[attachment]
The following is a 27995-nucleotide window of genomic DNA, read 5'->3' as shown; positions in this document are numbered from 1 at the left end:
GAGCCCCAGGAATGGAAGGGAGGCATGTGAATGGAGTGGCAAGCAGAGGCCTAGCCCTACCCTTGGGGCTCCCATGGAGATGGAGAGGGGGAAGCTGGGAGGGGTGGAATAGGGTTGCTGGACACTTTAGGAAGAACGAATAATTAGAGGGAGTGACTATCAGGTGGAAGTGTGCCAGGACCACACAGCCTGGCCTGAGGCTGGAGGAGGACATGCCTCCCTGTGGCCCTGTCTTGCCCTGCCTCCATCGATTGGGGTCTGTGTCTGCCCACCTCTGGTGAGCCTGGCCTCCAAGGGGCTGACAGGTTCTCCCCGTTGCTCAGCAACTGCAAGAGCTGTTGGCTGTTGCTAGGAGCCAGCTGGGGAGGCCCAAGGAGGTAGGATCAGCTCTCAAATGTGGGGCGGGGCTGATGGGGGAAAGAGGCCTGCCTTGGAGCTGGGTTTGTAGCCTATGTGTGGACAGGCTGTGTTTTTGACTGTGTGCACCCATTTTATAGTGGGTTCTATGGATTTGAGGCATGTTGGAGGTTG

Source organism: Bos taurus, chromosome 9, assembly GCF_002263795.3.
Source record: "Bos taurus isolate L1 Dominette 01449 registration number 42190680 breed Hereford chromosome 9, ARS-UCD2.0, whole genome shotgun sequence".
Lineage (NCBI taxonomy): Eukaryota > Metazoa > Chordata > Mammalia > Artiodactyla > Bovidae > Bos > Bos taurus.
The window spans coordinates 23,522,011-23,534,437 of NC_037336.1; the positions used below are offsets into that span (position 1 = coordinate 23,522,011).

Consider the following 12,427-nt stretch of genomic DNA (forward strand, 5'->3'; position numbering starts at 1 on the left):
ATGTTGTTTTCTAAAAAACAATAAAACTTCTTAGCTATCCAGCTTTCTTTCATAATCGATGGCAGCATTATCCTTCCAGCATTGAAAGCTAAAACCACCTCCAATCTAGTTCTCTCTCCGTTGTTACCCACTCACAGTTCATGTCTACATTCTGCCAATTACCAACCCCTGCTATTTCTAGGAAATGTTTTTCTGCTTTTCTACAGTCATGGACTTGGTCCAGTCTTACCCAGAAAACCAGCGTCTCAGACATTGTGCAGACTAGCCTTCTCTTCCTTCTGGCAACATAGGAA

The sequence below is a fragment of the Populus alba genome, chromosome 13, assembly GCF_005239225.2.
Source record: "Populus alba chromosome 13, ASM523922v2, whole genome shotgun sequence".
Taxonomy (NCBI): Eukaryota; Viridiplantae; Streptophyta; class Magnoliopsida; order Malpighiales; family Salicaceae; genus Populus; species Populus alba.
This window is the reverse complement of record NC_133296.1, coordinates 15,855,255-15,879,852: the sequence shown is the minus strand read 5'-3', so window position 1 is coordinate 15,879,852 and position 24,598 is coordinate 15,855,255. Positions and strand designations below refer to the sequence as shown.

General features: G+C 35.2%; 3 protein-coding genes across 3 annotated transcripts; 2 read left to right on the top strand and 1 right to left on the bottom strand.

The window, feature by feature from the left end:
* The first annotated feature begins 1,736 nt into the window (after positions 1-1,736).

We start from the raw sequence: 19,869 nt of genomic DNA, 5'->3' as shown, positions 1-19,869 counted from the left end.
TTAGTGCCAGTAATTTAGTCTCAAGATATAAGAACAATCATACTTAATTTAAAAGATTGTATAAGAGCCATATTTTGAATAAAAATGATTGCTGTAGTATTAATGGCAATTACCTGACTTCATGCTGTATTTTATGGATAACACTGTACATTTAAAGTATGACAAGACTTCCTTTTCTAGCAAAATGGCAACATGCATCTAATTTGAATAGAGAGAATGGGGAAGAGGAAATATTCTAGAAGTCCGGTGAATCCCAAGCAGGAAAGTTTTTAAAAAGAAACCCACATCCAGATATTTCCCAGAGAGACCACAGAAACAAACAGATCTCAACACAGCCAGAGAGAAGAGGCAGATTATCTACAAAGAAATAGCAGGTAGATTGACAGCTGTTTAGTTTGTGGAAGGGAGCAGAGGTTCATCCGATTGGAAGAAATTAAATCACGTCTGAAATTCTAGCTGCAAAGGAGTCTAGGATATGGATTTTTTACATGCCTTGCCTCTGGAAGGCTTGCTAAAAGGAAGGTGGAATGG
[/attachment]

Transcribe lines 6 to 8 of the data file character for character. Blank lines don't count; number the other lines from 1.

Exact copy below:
The window spans coordinates 23,522,011-23,534,437 of NC_037336.1; the positions used below are offsets into that span (position 1 = coordinate 23,522,011).

Consider the following 12,427-nt stretch of genomic DNA (forward strand, 5'->3'; position numbering starts at 1 on the left):
ATGTTGTTTTCTAAAAAACAATAAAACTTCTTAGCTATCCAGCTTTCTTTCATAATCGATGGCAGCATTATCCTTCCAGCATTGAAAGCTAAAACCACCTCCAATCTAGTTCTCTCTCCGTTGTTACCCACTCACAGTTCATGTCTACATTCTGCCAATTACCAACCCCTGCTATTTCTAGGAAATGTTTTTCTGCTTTTCTACAGTCATGGACTTGGTCCAGTCTTACCCAGAAAACCAGCGTCTCAGACATTGTGCAGACTAGCCTTCTCTTCCTTCTGGCAACATAGGAA